How does one contract such a power? Is it through genetics or by other entities that be? The other big hole in the story is the lack of explanation for certain key events. How is a viewer supposed to understand what Kubrick's message is? It doesn't make any sense and it's sometimes sillier than it is disturbing. Everything else about the production on a written and visual level all work effectively to create a dark and disconcerting haunted house feature. The performances by Jack Nicholson and Shelley Duvall are neck and neck in quality. Nicholson easily can look off his rocker while Duvall reacts perfectly to her co-star's outbursts. Nicholson's eyebrows also add to his menacing look (as weird as that sounds). Danny Lloyd is definitely not as skilled as Duvall or Nicholson but can still freak out the audience with his mouth agape look. Very unsettling. There's also other short appearances from Barry Nelson as the prior caretaker to Mr. Torrance and Mr. Durkin (Tony Burton).

Scatman Crothers as the cook to the hotel is an interesting character. It is because of his talk with Danny that adds to the suspense of the dangers that lurk within the building. The imagery that is displayed however is what really drives home the concept of dread that precedes the hotel. What is great about how Kubrick directs this film, is that it is not treated like many other mainstream horror films. Jump scares do not exist in this film. It all relies on mysteries and off-putting flashes of different scenes. These quick scene cuts are not annoying either. They're intriguing because it makes the viewer question "what is going on". At first "REDRUM" is a questionable component to the narrative but overtime, the meaning is exposed. Though it may be obvious or rather uneventful to some when light is shed on the matter, it will be for those not use to the Kubrick method of execution. Remember, Kubrick was also the director to Paths of Glory (1957), 2001: A Space Odyssey (1968), and A Clockwork Orange (1971).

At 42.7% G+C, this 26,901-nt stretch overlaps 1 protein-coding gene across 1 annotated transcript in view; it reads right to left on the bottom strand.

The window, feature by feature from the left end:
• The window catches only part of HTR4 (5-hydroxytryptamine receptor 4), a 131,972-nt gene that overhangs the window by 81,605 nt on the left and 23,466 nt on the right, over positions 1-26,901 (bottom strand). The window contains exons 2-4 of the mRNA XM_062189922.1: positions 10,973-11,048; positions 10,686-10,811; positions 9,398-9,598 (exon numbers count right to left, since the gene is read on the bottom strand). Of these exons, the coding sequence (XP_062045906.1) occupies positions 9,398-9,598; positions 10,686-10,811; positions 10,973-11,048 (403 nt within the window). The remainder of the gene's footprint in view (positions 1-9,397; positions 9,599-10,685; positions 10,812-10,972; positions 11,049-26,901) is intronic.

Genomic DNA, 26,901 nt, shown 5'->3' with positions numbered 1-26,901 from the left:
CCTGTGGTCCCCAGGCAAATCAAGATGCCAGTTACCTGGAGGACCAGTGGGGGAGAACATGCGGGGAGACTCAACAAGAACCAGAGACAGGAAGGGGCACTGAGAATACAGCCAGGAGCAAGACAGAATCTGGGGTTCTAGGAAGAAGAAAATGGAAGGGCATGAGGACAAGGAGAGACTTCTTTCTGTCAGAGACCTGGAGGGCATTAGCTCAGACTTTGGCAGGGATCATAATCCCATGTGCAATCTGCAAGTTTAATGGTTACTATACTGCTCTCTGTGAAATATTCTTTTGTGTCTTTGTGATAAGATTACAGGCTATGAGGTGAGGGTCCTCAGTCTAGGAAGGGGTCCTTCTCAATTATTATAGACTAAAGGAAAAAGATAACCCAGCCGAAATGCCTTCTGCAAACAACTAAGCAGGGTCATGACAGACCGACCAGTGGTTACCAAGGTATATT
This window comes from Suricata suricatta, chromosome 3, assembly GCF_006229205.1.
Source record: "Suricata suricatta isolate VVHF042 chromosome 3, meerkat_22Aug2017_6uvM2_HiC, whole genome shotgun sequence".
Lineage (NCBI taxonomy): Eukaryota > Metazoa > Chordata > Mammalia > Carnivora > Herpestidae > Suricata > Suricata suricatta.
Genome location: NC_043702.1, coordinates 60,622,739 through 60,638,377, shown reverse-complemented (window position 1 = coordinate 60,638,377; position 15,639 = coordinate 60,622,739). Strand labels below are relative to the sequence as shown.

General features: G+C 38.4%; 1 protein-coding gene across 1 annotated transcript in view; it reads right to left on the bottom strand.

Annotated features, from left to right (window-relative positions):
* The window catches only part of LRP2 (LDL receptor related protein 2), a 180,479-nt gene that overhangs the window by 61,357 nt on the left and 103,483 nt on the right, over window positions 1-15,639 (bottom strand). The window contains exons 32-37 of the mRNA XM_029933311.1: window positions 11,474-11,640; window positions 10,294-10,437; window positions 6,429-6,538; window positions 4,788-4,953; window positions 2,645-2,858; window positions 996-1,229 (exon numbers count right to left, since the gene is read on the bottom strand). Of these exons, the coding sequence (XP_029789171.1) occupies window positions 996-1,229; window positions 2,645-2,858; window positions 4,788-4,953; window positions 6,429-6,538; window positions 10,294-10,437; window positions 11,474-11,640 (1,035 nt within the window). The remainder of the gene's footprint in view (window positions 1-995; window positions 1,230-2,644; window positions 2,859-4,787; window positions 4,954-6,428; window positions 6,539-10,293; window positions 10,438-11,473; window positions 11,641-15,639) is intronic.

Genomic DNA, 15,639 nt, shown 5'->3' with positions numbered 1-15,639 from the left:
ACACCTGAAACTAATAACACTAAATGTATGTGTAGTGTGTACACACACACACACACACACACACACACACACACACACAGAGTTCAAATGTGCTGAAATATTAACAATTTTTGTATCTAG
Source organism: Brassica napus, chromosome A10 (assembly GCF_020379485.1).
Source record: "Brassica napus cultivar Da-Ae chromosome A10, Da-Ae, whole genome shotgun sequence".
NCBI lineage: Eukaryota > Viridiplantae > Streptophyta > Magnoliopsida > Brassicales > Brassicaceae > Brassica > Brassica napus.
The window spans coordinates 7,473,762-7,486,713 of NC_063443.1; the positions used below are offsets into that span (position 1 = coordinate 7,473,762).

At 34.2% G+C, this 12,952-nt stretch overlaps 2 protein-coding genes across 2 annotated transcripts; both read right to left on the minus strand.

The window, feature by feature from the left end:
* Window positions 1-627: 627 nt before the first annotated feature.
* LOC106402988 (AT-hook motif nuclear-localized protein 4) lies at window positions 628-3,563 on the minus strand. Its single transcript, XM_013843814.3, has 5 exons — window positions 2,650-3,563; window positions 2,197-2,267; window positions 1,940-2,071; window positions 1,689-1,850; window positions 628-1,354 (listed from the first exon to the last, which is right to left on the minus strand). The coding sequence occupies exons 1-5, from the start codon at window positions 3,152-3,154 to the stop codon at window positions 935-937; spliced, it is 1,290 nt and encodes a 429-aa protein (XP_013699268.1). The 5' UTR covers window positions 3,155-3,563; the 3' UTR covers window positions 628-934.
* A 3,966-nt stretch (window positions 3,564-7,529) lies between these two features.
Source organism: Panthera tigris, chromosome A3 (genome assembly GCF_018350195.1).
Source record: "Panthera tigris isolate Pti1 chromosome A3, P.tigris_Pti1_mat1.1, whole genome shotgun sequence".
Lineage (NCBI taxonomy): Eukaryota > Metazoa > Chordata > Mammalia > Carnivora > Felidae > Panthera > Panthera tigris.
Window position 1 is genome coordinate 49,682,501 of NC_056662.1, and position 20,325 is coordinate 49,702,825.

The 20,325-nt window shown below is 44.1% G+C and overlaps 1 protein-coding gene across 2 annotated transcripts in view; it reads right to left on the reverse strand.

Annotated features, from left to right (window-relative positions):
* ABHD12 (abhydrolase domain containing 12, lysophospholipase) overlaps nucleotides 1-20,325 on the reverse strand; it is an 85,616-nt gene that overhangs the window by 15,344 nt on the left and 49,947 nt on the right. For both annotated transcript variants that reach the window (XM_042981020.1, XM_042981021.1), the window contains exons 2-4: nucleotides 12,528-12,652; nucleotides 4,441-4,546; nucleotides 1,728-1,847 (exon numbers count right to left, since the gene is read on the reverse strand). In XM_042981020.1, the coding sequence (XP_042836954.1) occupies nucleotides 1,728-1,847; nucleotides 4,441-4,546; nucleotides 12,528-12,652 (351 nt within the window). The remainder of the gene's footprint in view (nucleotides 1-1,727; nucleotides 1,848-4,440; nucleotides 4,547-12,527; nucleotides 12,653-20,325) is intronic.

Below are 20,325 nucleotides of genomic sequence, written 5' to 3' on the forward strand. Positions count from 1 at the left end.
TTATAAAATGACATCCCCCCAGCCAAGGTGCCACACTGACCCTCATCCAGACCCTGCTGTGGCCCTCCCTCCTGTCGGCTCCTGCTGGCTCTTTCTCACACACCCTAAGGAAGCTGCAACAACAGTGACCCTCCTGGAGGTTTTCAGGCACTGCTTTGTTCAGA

If anyone is looking for gore though, the volume is very low. Is there bloody violence - yes, but not enough to satisfy someone who enjoys lots of victims. Camera-work by John Alcott was wonderfully captivating. Having worked with Kubrick before, Alcott knows how a scene needed to be shot. Every scene has wide angle lenses that have static movements that rarely rotate. Also the technique of very slow zoom-ins are implemented and that helps the viewer focus in on what Kubrick was trying to convey. Alcott also worked on Terror Train (1980). Music on the other hand was a mixed bag. Composed by Wendy Carlos (best known for her score to Tron (1982)) and Rachel Elkind, the music used is effective but only in certain areas. In some parts its perfect with its deep drawn out strings and synths, which represents the dire threat that lives with the Torrance family. While in other places, it gets dragged out far too long when a scene is no longer that worrisome. It's not bad but could've been used better.

Some parts within the script could've been left out completely and the story would've run smoother. The music works but far extends some scenes for no reason. Aside from this, the acting, creepy imagery and unique cinematography make this a different horror film worth seeing.